Spice beauty

Spice up your beauty routine with these 6 herbs & spices

Spices and herbs have been used for culinary and medicinal purposes for centuries. Spices not only improve the taste and colour of meals but possess abundant health and beauty benefits both inside and out.

Research has shown the medicinal properties of spices are due to their bioactive constituents, including sulphur-containing compounds, tannins, alkaloids, phenolic diterpenes and vitamins, specifically flavonoids and polyphenols. You can think of spices like concentrated medicinal powerhouses!

Utilise the healing power of food for clear, glowing skin and strong, healthy hair with these six herbs and spices.



Cinnamon is known for its for its antibacterial and blood glucose stabilising actions.


Research has shown a topical application of cinnamon bark extract mixed with raw honey can help fight the major acne-promoting bacteria Propionibacterium acnes and Staphylococcus epidermidis.

For an easy face mask to make at home, simply combine 1 teaspoon of true cinnamon mixed with 1 tablespoon of raw honey in a jar. Apply on the face a few times per week for 10 minutes. Wash well.


Cinnamon supports glucose transport into cells and increases insulin sensitivity. This results in balanced blood and insulin levels which are very important for clear, glowing skin.

Dysregulated insulin and blood sugar levels can lead to increased production of oil from the skin and problems with follicular keratinisation, which is the natural process of shedding skin cells. When your skin cells aren’t being shed efficiently you might experience blocked hair follicles or oily and blemished skin. Add cinnamon abundantly to your meals; sprinkle on roast vegetables, add to your morning oats and sip on a turmeric latte (recipe below).


Turmeric is one of nature’s most powerful spices and is revered for its powerful antioxidant, antibacterial and anti-inflammatory properties.


An anti-inflammatory, antiseptic and antibacterial face paste can be made to treat acne, eczema and psoriasis. Mix 1 teaspoon of good-quality turmeric powder with 1 tablespoon of raw honey and apply to the face for 10–20 minutes before washing off. Your face may turn yellow, so it is best to do this before bed. If there is still a yellow tinge, use an oil cleanser to remove any excess.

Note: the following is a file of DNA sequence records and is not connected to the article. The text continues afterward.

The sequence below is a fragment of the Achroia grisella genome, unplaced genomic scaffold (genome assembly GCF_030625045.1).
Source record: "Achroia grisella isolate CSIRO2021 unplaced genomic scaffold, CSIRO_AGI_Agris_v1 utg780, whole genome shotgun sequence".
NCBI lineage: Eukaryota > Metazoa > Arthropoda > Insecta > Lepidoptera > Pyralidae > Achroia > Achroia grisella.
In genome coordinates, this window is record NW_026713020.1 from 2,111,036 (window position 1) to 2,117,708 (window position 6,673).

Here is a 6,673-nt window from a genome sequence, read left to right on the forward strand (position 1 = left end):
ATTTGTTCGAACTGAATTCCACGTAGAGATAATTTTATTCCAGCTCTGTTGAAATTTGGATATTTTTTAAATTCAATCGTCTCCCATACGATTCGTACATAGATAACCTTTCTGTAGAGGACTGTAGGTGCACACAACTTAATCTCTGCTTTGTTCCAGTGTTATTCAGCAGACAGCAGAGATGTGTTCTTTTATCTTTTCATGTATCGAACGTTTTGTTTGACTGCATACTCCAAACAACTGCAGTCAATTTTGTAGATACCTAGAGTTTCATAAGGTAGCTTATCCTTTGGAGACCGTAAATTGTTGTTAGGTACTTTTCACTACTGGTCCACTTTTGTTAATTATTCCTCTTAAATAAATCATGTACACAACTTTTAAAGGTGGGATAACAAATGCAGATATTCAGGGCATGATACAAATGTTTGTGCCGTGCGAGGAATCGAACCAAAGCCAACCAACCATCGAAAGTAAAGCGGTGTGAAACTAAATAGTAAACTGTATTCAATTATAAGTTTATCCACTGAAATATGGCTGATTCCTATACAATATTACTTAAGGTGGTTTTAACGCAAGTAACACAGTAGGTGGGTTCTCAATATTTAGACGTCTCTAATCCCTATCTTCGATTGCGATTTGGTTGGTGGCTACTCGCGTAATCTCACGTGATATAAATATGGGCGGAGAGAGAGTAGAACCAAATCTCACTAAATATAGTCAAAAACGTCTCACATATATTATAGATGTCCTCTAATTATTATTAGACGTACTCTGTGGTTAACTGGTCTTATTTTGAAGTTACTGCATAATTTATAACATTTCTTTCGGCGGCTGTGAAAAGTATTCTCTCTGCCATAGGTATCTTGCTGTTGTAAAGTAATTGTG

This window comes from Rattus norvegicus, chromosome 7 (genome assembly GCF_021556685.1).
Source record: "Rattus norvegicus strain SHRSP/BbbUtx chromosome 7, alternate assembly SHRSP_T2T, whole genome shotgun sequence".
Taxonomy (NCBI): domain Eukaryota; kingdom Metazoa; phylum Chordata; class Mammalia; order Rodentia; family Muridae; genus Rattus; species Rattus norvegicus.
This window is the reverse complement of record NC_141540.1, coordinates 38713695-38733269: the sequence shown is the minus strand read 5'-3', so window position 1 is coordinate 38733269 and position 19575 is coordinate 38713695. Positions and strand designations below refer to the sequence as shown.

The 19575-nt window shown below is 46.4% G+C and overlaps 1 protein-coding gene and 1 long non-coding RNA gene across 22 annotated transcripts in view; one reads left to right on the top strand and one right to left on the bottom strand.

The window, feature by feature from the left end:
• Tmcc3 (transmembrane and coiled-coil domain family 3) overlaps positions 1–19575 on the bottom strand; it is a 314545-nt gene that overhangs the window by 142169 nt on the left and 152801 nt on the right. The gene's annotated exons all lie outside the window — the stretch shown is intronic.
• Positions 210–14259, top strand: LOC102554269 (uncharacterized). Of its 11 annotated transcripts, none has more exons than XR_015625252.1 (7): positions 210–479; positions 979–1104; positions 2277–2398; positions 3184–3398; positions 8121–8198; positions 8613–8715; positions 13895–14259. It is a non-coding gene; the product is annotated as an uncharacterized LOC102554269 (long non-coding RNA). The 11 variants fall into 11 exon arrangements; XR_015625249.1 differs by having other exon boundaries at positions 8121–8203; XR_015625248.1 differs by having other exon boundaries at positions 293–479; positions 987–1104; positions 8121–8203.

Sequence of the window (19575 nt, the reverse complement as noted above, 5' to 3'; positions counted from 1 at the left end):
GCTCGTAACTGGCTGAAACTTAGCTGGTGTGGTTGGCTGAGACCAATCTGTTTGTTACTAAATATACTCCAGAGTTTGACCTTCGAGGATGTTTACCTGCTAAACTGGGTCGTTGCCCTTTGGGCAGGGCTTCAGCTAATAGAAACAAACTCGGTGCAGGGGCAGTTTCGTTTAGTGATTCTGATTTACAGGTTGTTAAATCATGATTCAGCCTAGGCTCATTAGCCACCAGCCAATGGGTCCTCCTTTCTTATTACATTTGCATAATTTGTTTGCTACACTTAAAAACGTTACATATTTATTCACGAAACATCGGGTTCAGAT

One of the primary causes of ageing and damaged skin is oxidative stress. Oxidative changes occur due to genetics, smoking, poor dietary choices, stress, sun damage and illness. Luckily, eating antioxidant-rich foods like turmeric can help fight oxidative stress and improve skin appearance, speed up wound healing and slow down the ageing process.

Additionally, the volatile oils in turmeric possess powerful anti-inflammatory activity, helping calm inflammatory skin conditions such as eczema, dermatitis, psoriasis and acne.

Hot peppers

Hot peppers including chilli, cayenne, paprika and jalapeños possess antimicrobial and antioxidant activity.


It is advised to acquire the medicinal properties by ingesting peppers rather than using them topically as they can burn skin and irritate open wounds.

Hot peppers are rich in skin-loving vitamins A, C and E which help to repair damaged skin cells and support skin integrity through promoting collagen synthesis.


Aloe vera

Aloe vera is an anti-inflammatory and antimicrobial plant.


The gel from the inside the aloe vera plant has been used traditionally for stimulating hair growth following alopecia. It has been suggested that the constituent aloenin along with aloe vera’s pH value (pH 6), which is very close to the skin’s (pH 5), can facilitate the penetration of nutrients into the hair bulb, revitalising and promoting hair regrowth.


Rosemary is an antifungal, an antioxidant and a circulatory stimulant.


The most important constituents of rosemary are thought to be caffeic acid and its derivative rosmarinic acid. Due to their antioxidant activity, a few drops of rosemary oil can be rubbed into the scalp daily to help stimulate circulation and hair growth.

Tea tree

Tea tree is a powerful antibacterial, antifungal, antiseptic and anti-inflammatory plant.


Tea tree has been used for centuries to treat many conditions. The Bundjalung people of northern New South Wales used crushed tea tree leaves in poultices and infusions for many skin ailments. Research has shown that tea tree can also be applied to the scalp to combat mild to moderate dandruff, scalp itchiness and greasiness.

Tea tree is suitable for topical use only, as internal use is poisonous.

Golden Glowing Skin Milk Recipe

Serves: 1


Ema Taylor

Ema Taylor

Ema Taylor is a naturopath, clinical nutritionist and certified fertility awareness educator. For more, visit emataylor.com or @emataylornaturopathy on Instagram.

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